Mycale (Carmia) rhaphidotoxa Hentschel, 1912

Van, Rob W. M., Aryasari, Ratih & De, Nicole J., 2021, Mycale species of the tropical Indo-West Pacific (Porifera, Demospongiae, Poecilosclerida), Zootaxa 4912 (1), pp. 1-212 : 72-73

publication ID 10.11646/zootaxa.4912.1.1

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Mycale (Carmia) rhaphidotoxa Hentschel, 1912


Mycale (Carmia) rhaphidotoxa Hentschel, 1912 View in CoL

Figs 47 View FIGURE 47 a–h

Mycale rhaphidotoxa Hentschel, 1912: 340 View in CoL , pl. XIX fig. 16.

Mycale (Carmia) raphidotoxa ; Carballo & Hajdu 2001: 214.

Material examined. ZMA Por. 08838, Indonesia, Nusa Tenggara, Komodo   GoogleMaps , north cape, 8.4833°S 119.5683°E, depth 10–17 m, SCUBA, coll. R. W.M. van Soest, Indonesia-Dutch Snellius II Expedition stat. 096, field nr. 096/ IV/33 , 19 September 1984 (dark brown); ZMA Por. 08937, Indonesia, Sulawesi, SE Sulawesi, SW Salayar, reef N of Pulau Bahuluang, 6.45°S 120.43°E, depth 10–15 m, SCUBA, coll. R. W.M. van Soest, Indonesian-Dutch Snellius II Expedition stat. 169, field nr. 169/ IV/05 , 30 September 1984 (blackish brown).

Description ( Fig. 47a View FIGURE 47 ). Thin veneer covering coralline algae on dead coral, one specimen also on a keratose sponge ( Fascaplysinopsis reticulata ). Size 2–3 cm in lateral expansion, thickness a few mm. Colors in life reported as dark brown or blackish brown, beige in preservation. Surface in life showing striking venal pattern, but this is retracted in preservation. Consistency soft.

Skeleton ( Fig. 47b View FIGURE 47 ). Delicate and paucispicular. Thin, wispy megasclere tracts (up to 30 µm diameter, 5–7 spicules in cross section) are separately running from the substratum to the surface, where they fan out in brushes of individual spicules. No cross-connecting tracts. Tissue grainy. Microscleres occur throughout the choanosome, but are more common near the surface. Bundles of raphidotoxas are not common, most are scattered individually.A few rosettes of anisochelae I were noted, but likewise most anisochelae are scattered individually.

Spicules ( Figs 47 View FIGURE 47 c–h). Mycalostyles, three categories of anisochelae, one category of sigmas, raphidotoxas.

Mycalostyles ( Fig. 47c, c View FIGURE 47 1 View FIGURE 1 ), thin, with barely developed elongate heads, 199– 209.6 –224 x 1.5– 2.6 – 3 µm.

Anisochelae I ( Fig. 47d View FIGURE 47 ), well-developed, free part of the shaft 35–40% of spicule length, with slightly outcurving upper median alae, 31– 36.7 – 40 µm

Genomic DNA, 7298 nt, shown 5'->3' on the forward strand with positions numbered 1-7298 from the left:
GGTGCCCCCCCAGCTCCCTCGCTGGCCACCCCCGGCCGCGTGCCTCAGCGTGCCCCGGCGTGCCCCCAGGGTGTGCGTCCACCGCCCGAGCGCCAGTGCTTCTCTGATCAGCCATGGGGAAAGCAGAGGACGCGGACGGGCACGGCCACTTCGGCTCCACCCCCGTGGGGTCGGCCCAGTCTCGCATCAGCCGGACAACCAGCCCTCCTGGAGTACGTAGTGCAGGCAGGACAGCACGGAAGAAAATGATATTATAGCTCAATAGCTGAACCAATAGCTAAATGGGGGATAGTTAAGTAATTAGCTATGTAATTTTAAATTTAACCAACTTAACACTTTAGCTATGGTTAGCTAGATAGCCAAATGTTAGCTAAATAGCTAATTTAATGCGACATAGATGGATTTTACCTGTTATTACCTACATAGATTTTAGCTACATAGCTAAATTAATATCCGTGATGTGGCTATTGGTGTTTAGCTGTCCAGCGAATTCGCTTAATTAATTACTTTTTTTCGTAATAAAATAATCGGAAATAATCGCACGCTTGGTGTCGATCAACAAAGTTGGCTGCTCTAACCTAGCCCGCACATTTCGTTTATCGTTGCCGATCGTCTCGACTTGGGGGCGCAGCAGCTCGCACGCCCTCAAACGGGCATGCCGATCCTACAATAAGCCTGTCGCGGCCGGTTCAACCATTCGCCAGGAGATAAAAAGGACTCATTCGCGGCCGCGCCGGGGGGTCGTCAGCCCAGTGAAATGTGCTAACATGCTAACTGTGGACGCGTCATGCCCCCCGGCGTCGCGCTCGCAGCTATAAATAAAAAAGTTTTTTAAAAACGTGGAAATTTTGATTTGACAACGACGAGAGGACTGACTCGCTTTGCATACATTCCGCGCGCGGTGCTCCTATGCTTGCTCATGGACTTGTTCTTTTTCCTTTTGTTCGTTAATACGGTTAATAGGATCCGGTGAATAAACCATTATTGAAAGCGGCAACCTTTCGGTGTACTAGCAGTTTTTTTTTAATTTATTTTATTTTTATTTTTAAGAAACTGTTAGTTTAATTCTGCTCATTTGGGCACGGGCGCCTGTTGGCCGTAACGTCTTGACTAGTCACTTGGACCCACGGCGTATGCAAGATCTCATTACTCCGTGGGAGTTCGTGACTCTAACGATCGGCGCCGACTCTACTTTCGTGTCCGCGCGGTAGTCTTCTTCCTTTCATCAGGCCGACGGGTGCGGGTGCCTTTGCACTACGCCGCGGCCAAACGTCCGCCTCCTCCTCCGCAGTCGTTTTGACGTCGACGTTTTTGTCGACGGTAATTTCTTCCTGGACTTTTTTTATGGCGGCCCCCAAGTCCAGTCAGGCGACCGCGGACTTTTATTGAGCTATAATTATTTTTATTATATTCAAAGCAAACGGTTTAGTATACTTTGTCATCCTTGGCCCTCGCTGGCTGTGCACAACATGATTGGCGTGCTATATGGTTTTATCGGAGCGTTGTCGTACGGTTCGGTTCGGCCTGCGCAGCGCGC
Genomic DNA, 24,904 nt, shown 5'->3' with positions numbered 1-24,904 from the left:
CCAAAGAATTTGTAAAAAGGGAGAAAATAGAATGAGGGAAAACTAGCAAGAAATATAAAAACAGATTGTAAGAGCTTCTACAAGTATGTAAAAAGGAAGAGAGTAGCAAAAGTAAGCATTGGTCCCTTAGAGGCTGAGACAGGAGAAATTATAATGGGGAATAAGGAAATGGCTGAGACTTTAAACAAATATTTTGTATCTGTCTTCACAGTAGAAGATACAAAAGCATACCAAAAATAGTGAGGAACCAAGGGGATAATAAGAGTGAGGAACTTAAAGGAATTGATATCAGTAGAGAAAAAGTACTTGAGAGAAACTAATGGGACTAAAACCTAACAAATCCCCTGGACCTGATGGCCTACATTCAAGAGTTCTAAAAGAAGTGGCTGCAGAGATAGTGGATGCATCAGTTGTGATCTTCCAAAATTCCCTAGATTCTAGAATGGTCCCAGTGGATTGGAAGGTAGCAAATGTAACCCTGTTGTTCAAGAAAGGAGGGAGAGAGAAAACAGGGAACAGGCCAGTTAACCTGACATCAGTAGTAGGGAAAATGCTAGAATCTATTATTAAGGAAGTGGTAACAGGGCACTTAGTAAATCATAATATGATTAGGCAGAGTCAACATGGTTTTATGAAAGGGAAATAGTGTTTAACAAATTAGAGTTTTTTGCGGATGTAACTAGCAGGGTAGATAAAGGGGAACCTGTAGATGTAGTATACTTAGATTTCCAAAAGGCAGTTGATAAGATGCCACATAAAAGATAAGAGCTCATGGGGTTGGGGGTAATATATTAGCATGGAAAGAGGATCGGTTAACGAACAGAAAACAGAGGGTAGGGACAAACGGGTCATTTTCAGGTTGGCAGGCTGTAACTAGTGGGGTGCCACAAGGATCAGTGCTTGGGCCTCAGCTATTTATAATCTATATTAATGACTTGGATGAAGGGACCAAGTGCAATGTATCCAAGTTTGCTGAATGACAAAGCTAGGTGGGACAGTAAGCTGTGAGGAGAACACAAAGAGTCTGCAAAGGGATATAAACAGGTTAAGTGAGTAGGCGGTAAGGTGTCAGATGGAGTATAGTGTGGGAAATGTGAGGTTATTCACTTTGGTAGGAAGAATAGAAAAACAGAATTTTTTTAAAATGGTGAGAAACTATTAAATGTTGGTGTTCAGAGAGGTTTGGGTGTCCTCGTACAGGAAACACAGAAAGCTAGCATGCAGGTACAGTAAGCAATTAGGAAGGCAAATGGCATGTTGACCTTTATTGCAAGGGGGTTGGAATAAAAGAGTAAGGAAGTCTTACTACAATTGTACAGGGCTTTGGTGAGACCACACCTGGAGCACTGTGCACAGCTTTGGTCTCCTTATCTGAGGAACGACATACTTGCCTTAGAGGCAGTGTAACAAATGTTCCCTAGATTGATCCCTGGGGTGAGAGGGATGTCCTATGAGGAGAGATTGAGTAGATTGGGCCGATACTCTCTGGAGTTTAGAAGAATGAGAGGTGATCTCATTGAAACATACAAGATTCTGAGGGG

Anisochelae II ( Figs 47e,e View FIGURE 47 1 View FIGURE 1 ), generally similar to anisochelae I but with upper median alae parallel to shaft, with distinct lip on median lower alae, 17– 21.2 – 29 µm

Anisochelae III ( Fig. 47f View FIGURE 47 ), rather reduced but with median upper and lower alae well-developed, 12– 14.1 – 15 µm.

Sigma I ( Fig. 47g View FIGURE 47 ), robust, narrow-shaped, 76– 92.6 –104 x 3– 4.4 – 5 µm.

Raphidotoxas ( Figs 47h View FIGURE 47 ), thin, curved irregularly but occasionally symmetrically toxiform, 124– 188.0 –241 x 0.5 µm.

Distribution and ecology. Indonesia, reef slope, 10– 17 m.

Remarks. There are two differences between our specimens and Hentschel’s description (which was confirmed in Carballo & Hajdu 2001): the mycalostyles of the type apparently were longer and thicker (304–392 x 5–6 µm) and its chelae were only distinguished in two size categories (39–45 µm and 17–20 µm). The latter difference may be explained by the similarity in shape of the smaller chelae categories, which may have caused Hentschel to consider them a single variable category. The difference in mycalostyle size is here explained as intraspecific variation, but it might indicate interspecific diversity. See also below for further indication of the latter possibility.


Universiteit van Amsterdam, Zoologisch Museum


Departamento de Geologia, Universidad de Chile














Mycale (Carmia) rhaphidotoxa Hentschel, 1912

Van, Rob W. M., Aryasari, Ratih & De, Nicole J. 2021

Mycale rhaphidotoxa

Hentschel, E. 1912: 340
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